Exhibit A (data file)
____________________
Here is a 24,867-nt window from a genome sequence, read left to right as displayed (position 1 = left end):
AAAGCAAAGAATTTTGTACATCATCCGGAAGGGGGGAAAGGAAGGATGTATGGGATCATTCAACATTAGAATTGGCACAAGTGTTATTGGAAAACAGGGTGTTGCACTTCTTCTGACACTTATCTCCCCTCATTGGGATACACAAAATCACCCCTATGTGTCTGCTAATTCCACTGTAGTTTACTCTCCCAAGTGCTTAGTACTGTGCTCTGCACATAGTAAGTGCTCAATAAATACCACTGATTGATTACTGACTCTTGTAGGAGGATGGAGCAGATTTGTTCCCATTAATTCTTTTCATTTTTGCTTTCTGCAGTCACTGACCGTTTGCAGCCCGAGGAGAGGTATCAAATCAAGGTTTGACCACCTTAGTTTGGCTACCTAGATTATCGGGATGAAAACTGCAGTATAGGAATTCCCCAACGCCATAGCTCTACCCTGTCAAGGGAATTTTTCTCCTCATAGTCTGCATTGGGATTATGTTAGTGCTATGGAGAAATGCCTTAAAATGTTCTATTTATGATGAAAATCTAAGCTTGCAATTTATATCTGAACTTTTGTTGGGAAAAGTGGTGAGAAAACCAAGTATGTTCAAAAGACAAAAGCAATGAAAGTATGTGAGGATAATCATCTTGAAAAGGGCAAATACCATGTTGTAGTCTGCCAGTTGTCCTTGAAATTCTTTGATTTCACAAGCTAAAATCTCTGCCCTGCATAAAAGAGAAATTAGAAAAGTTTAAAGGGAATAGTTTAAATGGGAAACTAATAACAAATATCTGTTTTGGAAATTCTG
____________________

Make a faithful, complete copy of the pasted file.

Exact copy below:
Here is a 24,867-nt window from a genome sequence, read left to right as displayed (position 1 = left end):
AAAGCAAAGAATTTTGTACATCATCCGGAAGGGGGGAAAGGAAGGATGTATGGGATCATTCAACATTAGAATTGGCACAAGTGTTATTGGAAAACAGGGTGTTGCACTTCTTCTGACACTTATCTCCCCTCATTGGGATACACAAAATCACCCCTATGTGTCTGCTAATTCCACTGTAGTTTACTCTCCCAAGTGCTTAGTACTGTGCTCTGCACATAGTAAGTGCTCAATAAATACCACTGATTGATTACTGACTCTTGTAGGAGGATGGAGCAGATTTGTTCCCATTAATTCTTTTCATTTTTGCTTTCTGCAGTCACTGACCGTTTGCAGCCCGAGGAGAGGTATCAAATCAAGGTTTGACCACCTTAGTTTGGCTACCTAGATTATCGGGATGAAAACTGCAGTATAGGAATTCCCCAACGCCATAGCTCTACCCTGTCAAGGGAATTTTTCTCCTCATAGTCTGCATTGGGATTATGTTAGTGCTATGGAGAAATGCCTTAAAATGTTCTATTTATGATGAAAATCTAAGCTTGCAATTTATATCTGAACTTTTGTTGGGAAAAGTGGTGAGAAAACCAAGTATGTTCAAAAGACAAAAGCAATGAAAGTATGTGAGGATAATCATCTTGAAAAGGGCAAATACCATGTTGTAGTCTGCCAGTTGTCCTTGAAATTCTTTGATTTCACAAGCTAAAATCTCTGCCCTGCATAAAAGAGAAATTAGAAAAGTTTAAAGGGAATAGTTTAAATGGGAAACTAATAACAAATATCTGTTTTGGAAATTCTG